Charter DayAnother fine tradition of our historic grammar school is the celebration of the granting of the school charter. As indicated above, it was really the royal seal of approval from Philip and Mary in 1555 that bequeathed the land on which we stand to Boston and guaranteed the existence of a grammar school through royal letters patent confirming the “finding, maintaining and establishing, for ever, a free Grammar School, in Boston aforesaid……for the education and instruction of boys and youth”.
It is always uplifting to see the whole school walk through the town to St Botolph’s Church, a wonderful venue for a service celebrating the history of the school and its place in the community. The service itself involves a mixture of organ playing, readings, choral singing, musical performances, hymns and addresses. Parents are warmly welcomed to join us for this fine old school tradition.
Beast MartPerhaps the most unusual of celebrations, this is an event peculiar to our school, arising from the fascinating history of Boston Grammar school. When the Marquess of Northampton was thrown into the Tower for his part in trying to secure Mary Tudor’s throne for Lady Jane Grey, the Boston Corporation lobbied the Crown for the return of his land that fell in former guild lands belonging to them. The Corporation was successful, and in 1555 the land “in which is kept a grammar school (scola litteratoris) with the appurtenances” returned to the people of Boston by letters patent of Philip and Mary. With the Elizabethan statesman Lord Burghley as the town’s recorder, the school flourished and occupied its current site with the building that you still see today in 1567. In 1588, the year of the Armada, the town’s fair and cattle market moved from Bargate to the school yard (the Mart Yard). For a time it became one of the most important fairs in the East Midlands, only moving back to Wide Bargate during the 19th Century.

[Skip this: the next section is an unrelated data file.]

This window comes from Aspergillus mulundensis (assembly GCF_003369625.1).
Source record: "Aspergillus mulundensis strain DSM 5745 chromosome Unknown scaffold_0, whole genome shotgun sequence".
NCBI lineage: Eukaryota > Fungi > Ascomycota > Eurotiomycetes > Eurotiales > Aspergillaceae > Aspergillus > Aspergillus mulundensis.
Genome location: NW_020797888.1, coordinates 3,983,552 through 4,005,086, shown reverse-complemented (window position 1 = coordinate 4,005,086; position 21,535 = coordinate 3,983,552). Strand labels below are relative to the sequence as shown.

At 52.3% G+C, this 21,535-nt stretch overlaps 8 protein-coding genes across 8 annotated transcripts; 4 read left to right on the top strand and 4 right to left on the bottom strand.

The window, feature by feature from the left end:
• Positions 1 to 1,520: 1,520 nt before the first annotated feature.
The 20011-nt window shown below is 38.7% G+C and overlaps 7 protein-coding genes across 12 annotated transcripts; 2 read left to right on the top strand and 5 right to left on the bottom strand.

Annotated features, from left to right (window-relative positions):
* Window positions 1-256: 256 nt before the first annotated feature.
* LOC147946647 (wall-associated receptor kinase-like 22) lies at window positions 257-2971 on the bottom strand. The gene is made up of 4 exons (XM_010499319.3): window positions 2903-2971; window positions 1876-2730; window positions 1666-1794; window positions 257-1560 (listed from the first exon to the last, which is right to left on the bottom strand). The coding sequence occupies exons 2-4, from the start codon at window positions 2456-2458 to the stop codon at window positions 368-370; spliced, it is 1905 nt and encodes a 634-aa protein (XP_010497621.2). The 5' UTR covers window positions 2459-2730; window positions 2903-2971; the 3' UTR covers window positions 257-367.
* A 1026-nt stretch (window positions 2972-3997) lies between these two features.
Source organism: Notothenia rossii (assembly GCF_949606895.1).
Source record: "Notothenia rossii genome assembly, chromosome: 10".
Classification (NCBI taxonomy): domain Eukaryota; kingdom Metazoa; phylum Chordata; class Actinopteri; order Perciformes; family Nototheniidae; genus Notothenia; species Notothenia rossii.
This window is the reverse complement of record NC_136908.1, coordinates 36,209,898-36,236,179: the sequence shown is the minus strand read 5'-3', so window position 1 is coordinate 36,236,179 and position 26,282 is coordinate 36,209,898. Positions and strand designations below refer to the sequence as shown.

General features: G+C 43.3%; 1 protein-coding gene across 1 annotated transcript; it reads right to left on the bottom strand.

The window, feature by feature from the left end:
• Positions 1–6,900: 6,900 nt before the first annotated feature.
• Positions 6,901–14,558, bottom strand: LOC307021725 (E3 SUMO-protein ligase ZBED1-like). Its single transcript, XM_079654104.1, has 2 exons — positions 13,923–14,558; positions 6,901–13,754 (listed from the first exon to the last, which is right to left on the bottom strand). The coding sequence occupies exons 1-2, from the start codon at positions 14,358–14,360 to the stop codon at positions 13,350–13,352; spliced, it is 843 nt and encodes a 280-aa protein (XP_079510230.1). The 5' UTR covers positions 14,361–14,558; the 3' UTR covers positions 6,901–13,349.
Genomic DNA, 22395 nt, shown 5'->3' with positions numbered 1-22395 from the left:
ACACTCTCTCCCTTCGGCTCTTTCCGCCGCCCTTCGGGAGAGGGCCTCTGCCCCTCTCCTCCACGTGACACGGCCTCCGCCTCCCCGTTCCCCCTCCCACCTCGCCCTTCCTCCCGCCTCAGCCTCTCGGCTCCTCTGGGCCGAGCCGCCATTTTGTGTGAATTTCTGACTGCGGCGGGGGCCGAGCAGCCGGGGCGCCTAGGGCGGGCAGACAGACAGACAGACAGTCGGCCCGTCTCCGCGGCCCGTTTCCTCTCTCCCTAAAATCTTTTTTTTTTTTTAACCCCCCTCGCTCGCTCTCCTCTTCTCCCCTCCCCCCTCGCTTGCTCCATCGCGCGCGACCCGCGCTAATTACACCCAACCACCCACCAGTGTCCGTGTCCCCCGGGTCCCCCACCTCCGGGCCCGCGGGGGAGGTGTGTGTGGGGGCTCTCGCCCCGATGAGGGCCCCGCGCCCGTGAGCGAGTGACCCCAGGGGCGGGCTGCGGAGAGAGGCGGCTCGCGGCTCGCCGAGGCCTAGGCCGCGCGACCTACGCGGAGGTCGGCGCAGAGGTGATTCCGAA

Nowadays, there are no cows, but we celebrate the tradition of the opening of the Mart annually. In most years we gather out in the December cold in the Beast Yard as a school to listen to the declaration of the opening of the Mart. At the stroke of noon, by the chime of the clock of St Botolph’s, the Mayor calls for a half-day holiday to be granted to the pupils of the school. Each year, the Head grants that request (except, of course, for boys who owe coursework, who have the pleasure of spending the afternoon’s holiday working in the Library). The vast majority of pupils go home happily. In 2010, for the first time in a very long time, the Beast Yard was so ice-bound that the service took place in the Library, with the prefects representing the pupil body.